Despite extensive searches the families of PO McClatchey and ACI O'Leary could not be found. However the daughters of Wg Cdr Rickards OBE were located. Amazed their fathers body had been found after so long , they agreed that internment at the Christian cemetery at Mina al Fahal* was the right action and so it was decided to bury all three men together. A year later, as the sun set over the hills of Mina al Fahal and as a lone Piper played a lament, the three servicemen were finally laid to rest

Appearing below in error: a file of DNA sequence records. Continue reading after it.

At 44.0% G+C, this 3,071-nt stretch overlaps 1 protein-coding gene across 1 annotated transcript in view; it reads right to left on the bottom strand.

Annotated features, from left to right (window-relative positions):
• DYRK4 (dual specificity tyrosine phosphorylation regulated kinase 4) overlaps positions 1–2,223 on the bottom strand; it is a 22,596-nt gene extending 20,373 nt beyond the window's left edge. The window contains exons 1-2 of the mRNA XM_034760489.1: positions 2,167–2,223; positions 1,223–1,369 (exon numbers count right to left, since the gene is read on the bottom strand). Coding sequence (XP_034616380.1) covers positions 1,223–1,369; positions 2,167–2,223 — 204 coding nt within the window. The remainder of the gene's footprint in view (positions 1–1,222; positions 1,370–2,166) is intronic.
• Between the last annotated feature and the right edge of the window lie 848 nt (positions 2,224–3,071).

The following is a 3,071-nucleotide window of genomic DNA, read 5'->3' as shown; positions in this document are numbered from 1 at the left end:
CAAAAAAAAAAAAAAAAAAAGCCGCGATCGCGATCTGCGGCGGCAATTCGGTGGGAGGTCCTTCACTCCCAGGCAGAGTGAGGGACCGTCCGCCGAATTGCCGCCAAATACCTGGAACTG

* Mina al Fahal is now known as the PDO Christian Cemetery (PDO)** complex. Muscat
Living in Muscat at the time a lot of mystery and rumours surrounded this crash. I find online that there are two very different
locations given for the impact sight.
Its 46c today in Muscat but as soon as the weather cools I intend to attempt to determine which is the correct site.
Both are enroute (ish) but 40km apart. Also rather sad to see the crew names have vanished from the head stone